If you don't want your son abusing any cucumbers or mixing spoons or Oscar statuettes that might be lying around your house — and if you don't want to have to rush him to an emergency room in a few months to retrieve something that gets stuck in his ass — consider purchasing a few ass-appropriate toys for him, i.e., one or two small silicone butt plugs with flared bases. He'll be mortified when you give them to him, POPS, but no more mortified than you were when you found those shitty tampons.
Buying sex toys for kids is a hurdle most parents can't clear. If it's not something you can do, then you'll have to turn a blind eye to any toothbrushes you might find in sinks over the next few years.
You'll also want to thoroughly wash cucumbers before consuming them.
Q: Say your boyfriend has a spanking fetish, and he spanks other women with one particular belt — but not you, because you don't like it, but you're OK with him making dates to spank others — and he wears that particular belt all the time, even though you've asked him not to. What's going on here? —Ass Spared, Feelings Hurt
A: Equal parts inconsideration (on his part) and insecurity (on your part) are combining to create unnecessary drama. If spanking is so central to his identity that he has to wear his spanking belt every day, you may be the wrong girlfriend for him. If seeing an easy-to-overlook reminder of his fetish leaves you this hurt, you're less OK with those spanking dates than you pretend to be, ASFH, and he may be the wrong boyfriend for you.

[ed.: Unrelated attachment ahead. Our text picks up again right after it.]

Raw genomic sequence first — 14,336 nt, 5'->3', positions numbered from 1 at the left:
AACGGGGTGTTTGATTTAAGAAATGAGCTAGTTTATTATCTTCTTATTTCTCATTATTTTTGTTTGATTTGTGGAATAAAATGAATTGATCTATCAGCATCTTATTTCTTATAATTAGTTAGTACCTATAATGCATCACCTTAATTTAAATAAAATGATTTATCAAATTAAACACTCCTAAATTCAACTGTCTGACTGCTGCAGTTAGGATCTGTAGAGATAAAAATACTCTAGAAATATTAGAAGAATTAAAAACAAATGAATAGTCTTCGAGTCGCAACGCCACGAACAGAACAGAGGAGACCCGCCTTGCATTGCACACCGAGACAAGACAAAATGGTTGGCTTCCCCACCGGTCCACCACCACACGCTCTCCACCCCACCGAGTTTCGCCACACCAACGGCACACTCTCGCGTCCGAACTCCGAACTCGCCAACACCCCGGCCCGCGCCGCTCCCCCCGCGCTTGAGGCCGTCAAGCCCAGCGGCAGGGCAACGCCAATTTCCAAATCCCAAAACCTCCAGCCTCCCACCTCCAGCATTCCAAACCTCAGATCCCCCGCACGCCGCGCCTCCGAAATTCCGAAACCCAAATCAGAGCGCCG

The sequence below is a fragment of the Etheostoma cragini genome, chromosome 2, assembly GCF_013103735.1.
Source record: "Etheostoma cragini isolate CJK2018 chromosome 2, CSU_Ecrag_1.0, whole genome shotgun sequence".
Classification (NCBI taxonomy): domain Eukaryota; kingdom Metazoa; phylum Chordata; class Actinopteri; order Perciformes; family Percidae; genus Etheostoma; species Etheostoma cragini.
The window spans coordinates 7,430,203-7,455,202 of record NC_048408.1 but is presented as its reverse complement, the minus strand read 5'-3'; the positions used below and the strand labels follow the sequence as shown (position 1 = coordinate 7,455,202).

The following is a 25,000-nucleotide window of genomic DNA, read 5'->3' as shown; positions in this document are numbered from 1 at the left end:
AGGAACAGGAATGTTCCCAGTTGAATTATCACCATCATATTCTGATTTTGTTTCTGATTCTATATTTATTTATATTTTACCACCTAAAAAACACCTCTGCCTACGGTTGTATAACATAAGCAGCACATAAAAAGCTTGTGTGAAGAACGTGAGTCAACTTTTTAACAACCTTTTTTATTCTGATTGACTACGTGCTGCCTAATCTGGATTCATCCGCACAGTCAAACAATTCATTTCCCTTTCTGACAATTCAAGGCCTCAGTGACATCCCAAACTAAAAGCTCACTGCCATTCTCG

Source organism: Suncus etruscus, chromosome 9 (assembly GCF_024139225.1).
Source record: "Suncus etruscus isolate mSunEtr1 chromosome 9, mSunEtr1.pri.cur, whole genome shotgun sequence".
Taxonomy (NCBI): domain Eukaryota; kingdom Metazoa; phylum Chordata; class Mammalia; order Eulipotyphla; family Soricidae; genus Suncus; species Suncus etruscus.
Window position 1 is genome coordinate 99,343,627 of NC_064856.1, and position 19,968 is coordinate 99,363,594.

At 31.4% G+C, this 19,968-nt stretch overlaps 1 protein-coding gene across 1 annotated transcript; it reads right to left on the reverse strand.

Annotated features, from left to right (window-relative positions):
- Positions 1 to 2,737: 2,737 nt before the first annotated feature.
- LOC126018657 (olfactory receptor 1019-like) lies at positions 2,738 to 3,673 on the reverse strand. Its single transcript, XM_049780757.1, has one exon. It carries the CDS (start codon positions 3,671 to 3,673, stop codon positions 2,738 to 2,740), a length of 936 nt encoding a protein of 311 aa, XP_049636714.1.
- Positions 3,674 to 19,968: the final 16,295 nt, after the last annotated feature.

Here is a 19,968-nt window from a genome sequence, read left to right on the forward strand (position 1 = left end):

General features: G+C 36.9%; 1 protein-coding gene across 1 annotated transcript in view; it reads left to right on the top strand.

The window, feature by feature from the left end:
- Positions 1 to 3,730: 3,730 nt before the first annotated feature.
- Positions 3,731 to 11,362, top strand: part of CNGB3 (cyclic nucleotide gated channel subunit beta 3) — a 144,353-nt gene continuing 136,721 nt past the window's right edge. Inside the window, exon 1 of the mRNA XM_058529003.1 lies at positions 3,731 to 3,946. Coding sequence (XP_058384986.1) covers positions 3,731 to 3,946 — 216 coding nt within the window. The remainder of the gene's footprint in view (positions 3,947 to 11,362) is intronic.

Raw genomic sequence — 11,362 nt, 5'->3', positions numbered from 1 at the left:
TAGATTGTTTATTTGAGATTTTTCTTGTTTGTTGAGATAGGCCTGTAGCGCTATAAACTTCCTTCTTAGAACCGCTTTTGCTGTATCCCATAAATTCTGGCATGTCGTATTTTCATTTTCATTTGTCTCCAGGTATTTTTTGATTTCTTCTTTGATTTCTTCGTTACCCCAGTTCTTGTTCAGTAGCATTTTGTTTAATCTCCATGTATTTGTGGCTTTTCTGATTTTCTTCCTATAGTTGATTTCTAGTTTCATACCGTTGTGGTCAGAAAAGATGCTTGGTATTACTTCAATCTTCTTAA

Q: I recently came across a pair of my ex-girlfriend's lacy panties in an old pair of shorts I haven't worn in years. I love wearing women's panties, and I almost hit the floor when I found them. I was a mess after this girl dumped me. I was devastated. To this day, I have not found closure. This is where it gets tricky. A part of me wants to keep them because it's so hot that they're hers. I'm happy with my current girlfriend — I love her — but these panties really turn me on. The other part tells me to "show some respect" and get rid of them. Is this an ethical or moral issue? By keeping them, am I driving a wedge between me and my girlfriend? Any advice? —Old Panties Protocol
A: You're entitled to your memories and your keepsakes. And if a pair of panties can drive a wedge between you and your current girlfriend, OPP, then your relationship is made of pretty flimsy stuff. If an old pair of panties doesn't destroy it, the next strong breeze will.
Keep the panties, I say, but put them away somewhere that isn't easily accessed — in a box in your storage space, on a high shelf in a closet — so you aren't tempted to haul them out every time you want to have a wank. But now and then, maybe when the girlfriend is out of town, I don't see the harm in retrieving your ex-girlfriend's panties and enjoying a nice, long, leisurely wank down memory lane.
And finally, OPP, closure isn't something you find. It's something you do.
On this week's Savage Lovecast, Dan chats with writer Katha Pollitt about reframing attitudes about abortion: savagelovecast.com.